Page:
Toronto single-family home prices rise at fastest pace since 2017

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Real estate in the Greater Toronto Area has seen its sales increase and the detachment market is leading the way. Data from the Toronto Regional Real Estate Board (TRREB) shows single-detached home sales almost hit a record high in August. Most of the surge in activity has occurred in suburb 905, but shoppers in the city don’t seem to have noticed. The City sees prices increasing at the same rate, even if the market is not as tight as in the suburbs.

Single-family home prices in the Greater Toronto Area increase by more than 11%

The price of a typical single-family home is skyrocketing and it doesn’t matter where in the GTA. The benchmark detached from TRREB reached $ 1,054,300 in August, up 11.79% from the same month last year. The City of Toronto’s benchmark rose to $ 1,267,200, a relatively similar increase of 11.85% from last year. Both numbers are not only very high, they are growing at a much faster rate than when the economy was doing “well”.

Toronto Detached Benchmark Price

The price of a typical single-family home from the Toronto Real Estate Board, in Canadian dollars.

Source: TREB, Better Dwelling.

The benchmark price of a single-family home is growing at the fastest rate in years. The TRREB and City of Toronto Benchmarks are growing at a similar rate. This is the highest growth rate since 2017, when the market actually saw further restrictions to contain price growth.

Percentage change in the benchmark detached from Toronto

The 12 month percentage change in a typical single-family home across the Toronto Real Estate Board.

Source: TREB, Better Dwelling.

The median selling price was lower, but increased much more than the benchmark price. The median selling price of TRREB rose to $ 1,010,000 in August, up 18.77% from the previous year. The median single-family home in the city of Toronto increased by $ 1,200,000, up 24.10% from the previous year. This means that more than half of the homes in the 905 were 4% above the benchmark, and more than half in the city fell 5% below the benchmark. A little weird.

Average selling price of detached homes in Toronto

The average selling price of a detached house to the Toronto Real Estate Board.

Source: TREB, Better Dwelling.

The average selling price of single-family homes has increased similarly to the median. The average sale price of TRREB reached $ 1,172,880 in August, up 19.9% ​​from last year. The city of Toronto average rose $ 1,505,100, up 21.4% from the same month last year. The city average is much higher than the benchmark, indicating an increase in luxury sales.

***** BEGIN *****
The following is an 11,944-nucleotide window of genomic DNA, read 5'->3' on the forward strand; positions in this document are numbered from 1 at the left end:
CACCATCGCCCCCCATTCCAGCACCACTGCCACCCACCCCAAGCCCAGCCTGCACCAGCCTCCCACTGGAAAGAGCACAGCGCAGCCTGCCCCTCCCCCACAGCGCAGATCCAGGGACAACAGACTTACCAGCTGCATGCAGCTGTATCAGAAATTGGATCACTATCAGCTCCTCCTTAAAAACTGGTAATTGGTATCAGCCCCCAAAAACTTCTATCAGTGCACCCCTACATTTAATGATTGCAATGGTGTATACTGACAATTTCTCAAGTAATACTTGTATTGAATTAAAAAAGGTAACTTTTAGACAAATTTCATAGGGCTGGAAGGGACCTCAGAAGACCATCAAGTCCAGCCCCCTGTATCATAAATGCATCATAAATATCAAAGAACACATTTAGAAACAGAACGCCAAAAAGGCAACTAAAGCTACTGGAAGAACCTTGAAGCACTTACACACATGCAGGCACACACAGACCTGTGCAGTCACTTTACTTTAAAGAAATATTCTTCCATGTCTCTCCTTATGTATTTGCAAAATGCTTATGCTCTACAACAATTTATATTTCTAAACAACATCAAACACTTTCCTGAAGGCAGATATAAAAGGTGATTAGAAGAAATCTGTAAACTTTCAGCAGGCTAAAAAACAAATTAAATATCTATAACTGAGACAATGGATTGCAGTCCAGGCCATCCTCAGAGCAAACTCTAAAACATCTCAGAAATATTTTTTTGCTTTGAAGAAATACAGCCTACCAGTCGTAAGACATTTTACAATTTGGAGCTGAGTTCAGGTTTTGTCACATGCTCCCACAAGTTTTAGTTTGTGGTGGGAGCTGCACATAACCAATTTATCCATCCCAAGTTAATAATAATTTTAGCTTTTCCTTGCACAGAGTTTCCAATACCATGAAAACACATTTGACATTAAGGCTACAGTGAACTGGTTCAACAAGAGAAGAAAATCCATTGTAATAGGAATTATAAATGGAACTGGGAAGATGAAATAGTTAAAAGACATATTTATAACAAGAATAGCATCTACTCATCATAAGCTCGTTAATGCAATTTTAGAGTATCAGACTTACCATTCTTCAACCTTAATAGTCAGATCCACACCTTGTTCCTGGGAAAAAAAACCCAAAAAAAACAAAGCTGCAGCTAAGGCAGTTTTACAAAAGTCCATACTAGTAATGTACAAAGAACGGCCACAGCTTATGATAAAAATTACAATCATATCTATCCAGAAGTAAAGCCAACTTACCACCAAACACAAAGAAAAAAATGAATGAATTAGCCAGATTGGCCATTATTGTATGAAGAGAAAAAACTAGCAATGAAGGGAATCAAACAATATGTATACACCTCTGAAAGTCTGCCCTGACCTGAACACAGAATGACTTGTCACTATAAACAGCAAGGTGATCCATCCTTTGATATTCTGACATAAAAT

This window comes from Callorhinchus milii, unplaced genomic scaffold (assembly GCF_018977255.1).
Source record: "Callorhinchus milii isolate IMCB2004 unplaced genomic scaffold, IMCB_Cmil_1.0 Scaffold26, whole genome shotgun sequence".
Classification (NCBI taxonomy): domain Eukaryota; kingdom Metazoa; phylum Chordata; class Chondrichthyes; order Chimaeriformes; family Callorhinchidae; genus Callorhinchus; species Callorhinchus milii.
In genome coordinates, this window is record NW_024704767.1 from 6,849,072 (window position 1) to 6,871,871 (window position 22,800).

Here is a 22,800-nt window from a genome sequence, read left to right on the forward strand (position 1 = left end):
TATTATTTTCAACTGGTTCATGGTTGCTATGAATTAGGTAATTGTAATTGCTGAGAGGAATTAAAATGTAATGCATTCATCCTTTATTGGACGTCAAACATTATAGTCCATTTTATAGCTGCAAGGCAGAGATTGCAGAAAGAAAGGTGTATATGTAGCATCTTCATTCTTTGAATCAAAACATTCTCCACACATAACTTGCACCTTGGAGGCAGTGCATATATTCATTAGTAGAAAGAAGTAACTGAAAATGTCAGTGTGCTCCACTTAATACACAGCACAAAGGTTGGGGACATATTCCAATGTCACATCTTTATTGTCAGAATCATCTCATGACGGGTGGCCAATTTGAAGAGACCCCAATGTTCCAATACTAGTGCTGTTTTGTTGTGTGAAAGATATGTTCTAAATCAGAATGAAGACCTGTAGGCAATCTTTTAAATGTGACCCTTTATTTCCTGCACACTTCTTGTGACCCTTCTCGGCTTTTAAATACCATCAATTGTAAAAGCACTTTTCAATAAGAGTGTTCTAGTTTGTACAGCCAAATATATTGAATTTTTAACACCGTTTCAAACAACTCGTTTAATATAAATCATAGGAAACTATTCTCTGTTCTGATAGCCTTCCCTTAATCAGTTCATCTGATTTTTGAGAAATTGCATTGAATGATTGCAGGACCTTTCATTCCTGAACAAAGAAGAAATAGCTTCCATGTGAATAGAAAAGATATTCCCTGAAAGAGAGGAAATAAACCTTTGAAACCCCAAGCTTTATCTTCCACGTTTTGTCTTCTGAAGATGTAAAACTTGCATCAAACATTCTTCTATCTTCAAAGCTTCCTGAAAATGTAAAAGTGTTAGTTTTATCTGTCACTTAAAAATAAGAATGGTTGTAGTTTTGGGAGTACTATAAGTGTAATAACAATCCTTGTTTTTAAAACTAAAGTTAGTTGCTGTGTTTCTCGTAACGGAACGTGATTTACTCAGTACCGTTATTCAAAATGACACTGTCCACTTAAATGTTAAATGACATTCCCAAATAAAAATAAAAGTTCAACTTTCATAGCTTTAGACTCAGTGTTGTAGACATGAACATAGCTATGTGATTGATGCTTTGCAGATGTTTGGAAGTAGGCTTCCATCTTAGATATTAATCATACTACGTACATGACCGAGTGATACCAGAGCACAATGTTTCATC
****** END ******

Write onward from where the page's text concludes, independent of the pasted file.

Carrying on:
Average change in the selling price of single-family homes in Toronto

The 12-month percentage change in the average sale price through TREB.

Source: TREB, Better Dwelling.

Busiest August for single-family home sales since 2016

Single-family home sales are still benefiting from a delayed spring market. TRREB reported 5,429 detached sales in August, up 50.6% from last year. The city of Toronto accounted for 1,099 of these sales, up 65.3% from last year. That’s just a few units below the record set for August 2016. Once again, the shift in demand from spring to summer due to the pandemic means it’s a very different reason. However, for current buyers it is the same.

Toronto August Sales

The total number of GTA detachment sales made during the month of August.

Source: TREB, Better Dwelling.

New inventory is growing much faster in the city

The number of new listings did not keep pace in the suburbs, but showed similar growth to sales in the city. TRREB reported 8,301 new listings in August, up 33.54% from the same month last year. The city of Toronto accounted for 1,862 of those sales, up 63.52% from the same month last year. This means more pressure on stocks in the suburbs, which is reflected in the number of active listings.

Individual sales in Toronto vs. New registrations

The total number of car sales, compared to the number of new car ads per month.

Source: TREB, Better Dwelling.

The number of active listings, or total inventory, has dropped significantly. TRREB reported 7,395 active registrations in August, down 25.41% from the same month last year. The city of Toronto accounted for 1,675 of these registrations, down 6.32% over the same period. The 905 sees its loose inventory plummeting much faster than the City.

Individual registrations active in Toronto

The total number of detached ads available.

Source: TREB, Better Dwelling.

Real estate in the Greater Toronto Area has been extremely busy this summer, and most of that activity has been in detached markets. Although the 905 is becoming a much tighter market than the City, both are seeing prices rise at the same rate. This probably indicates that cheap money and exuberance are much more important influencers in the city than in the suburbs.

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